Saturday, July 20, 2024

US Navy unmanned surface vessel transits Strait of Hormuz

An unmanned surface vessel from U.S. 5th Fleet transited the Strait of Hormuz, a strategic waterway of global importance, with an estimated 40% of the world’s oil supplies passing through it daily.

The Navy said in a release that an unmanned surface vessel with two U.S. Coast Guard cutters transited the Strait of Hormuz on April 19, demonstrating the continued operational integration of unmanned and artificial intelligence systems by U.S. maritime forces in the Middle East.

USCGC Charles Moulthrope (WPC 1141) and USCGC John Scheuerman (WPC 1146) transited one of the world’s most strategically important straits with an L3 Harris Arabian Fox MAST-13 unmanned surface vessel. The three vessels sailed south from the Arabian Gulf and through the narrow Strait of Hormuz before entering the Gulf of Oman.


“I am proud to be a part of this great partnership between the U.S. Coast Guard and Navy in the Middle East. We often work side-by-side as one team with a common mission to provide security and safeguard the seas,” said Lt. Trent Moon, John Scheuerman’s commanding officer.

U.S. 5th Fleet established a unit called Task Force 59 in September 2021 to integrate unmanned systems and artificial intelligence into regional maritime operations. Since its launch, the task force has deployed a suite of new unmanned systems from operational hubs in Jordan and Bahrain.

In December, Task Force 59 launched an Aerovel Flexrotor unmanned aerial vehicle from USCGC Emlen Tunnell (WPC 1145) while operating in the Arabian Gulf. The launch marked Task Force 59’s first from a U.S. Coast Guard vessel at the time.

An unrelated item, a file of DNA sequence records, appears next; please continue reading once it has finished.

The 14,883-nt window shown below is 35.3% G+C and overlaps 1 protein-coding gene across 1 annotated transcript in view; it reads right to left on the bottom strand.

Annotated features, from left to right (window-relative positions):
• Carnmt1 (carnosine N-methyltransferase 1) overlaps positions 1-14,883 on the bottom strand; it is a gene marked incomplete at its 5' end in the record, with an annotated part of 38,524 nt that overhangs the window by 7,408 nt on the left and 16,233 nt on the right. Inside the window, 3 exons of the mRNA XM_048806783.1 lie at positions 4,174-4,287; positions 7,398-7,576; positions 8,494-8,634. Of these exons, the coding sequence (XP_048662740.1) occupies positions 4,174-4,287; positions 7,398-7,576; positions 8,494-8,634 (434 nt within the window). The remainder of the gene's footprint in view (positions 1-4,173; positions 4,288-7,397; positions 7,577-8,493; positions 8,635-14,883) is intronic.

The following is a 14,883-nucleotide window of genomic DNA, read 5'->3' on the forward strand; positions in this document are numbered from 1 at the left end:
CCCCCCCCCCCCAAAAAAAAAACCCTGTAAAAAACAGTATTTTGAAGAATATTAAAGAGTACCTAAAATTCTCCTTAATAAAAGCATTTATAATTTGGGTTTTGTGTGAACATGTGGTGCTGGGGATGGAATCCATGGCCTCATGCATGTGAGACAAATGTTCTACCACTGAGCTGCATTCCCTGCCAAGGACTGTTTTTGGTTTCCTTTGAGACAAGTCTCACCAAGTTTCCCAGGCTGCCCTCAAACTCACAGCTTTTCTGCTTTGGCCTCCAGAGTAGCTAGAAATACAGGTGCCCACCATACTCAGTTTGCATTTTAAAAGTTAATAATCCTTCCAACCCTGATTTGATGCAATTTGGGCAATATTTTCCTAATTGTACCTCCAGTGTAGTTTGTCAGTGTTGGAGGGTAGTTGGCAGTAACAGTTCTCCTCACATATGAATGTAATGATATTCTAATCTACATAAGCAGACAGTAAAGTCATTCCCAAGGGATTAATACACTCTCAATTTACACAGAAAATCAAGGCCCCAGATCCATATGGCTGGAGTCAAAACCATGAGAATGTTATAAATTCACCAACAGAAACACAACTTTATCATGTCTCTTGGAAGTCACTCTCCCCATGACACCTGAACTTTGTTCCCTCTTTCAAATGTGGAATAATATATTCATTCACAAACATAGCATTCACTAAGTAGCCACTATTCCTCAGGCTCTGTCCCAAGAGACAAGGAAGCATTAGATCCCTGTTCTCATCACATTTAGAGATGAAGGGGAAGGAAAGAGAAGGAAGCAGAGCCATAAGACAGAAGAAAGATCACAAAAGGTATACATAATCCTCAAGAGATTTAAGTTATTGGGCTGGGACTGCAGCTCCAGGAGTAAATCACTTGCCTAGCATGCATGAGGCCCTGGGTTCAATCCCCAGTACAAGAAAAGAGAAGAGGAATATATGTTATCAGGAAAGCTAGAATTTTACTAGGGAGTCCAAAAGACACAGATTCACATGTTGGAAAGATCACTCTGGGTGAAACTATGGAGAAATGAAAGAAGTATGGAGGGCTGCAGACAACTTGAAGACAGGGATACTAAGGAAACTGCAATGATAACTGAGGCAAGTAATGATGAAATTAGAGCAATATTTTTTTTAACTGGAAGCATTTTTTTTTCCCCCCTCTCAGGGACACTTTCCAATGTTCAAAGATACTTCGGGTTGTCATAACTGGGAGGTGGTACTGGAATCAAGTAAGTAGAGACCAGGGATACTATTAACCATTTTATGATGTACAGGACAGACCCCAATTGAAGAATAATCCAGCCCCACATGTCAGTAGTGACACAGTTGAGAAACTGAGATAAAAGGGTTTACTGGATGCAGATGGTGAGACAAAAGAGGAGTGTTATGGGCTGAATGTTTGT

“We are on the cutting-edge of integrating advanced unmanned technology into our maritime patrols. Our crews are excited to help lead these efforts with our Navy counterparts,” said Lt. Stephen Hills, Charles Moulthrope’s commanding officer.

U.S. 5th Fleet is leading regional efforts to increase vigilance in surrounding waters that include more than 5,000 miles of coastline from the Suez Canal, around the Arabian Peninsula, through the Strait of Hormuz and into the Arabian Gulf. The integration of unmanned platforms and sensors alongside crewed ships from the United States and regional partners enhances this capability.

The two Coast Guard cutters and Arabian Fox transited the Strait of Hormuz while operating in support of the International Maritime Security Construct, an 11-nation coalition led by the United States that focuses on maritime operations near key waterways in the Middle East.

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Executive Editor

About author:

Colton Jones
Colton Jones
Colton Jones is the deputy editor of Defence Blog. He is a US-based journalist, writer and publisher who specializes in the defense industry in North America and Europe. He has written about emerging technology in military magazines and elsewhere. He is a former Air Force airmen and served at the Ramstein Air Base in Germany.



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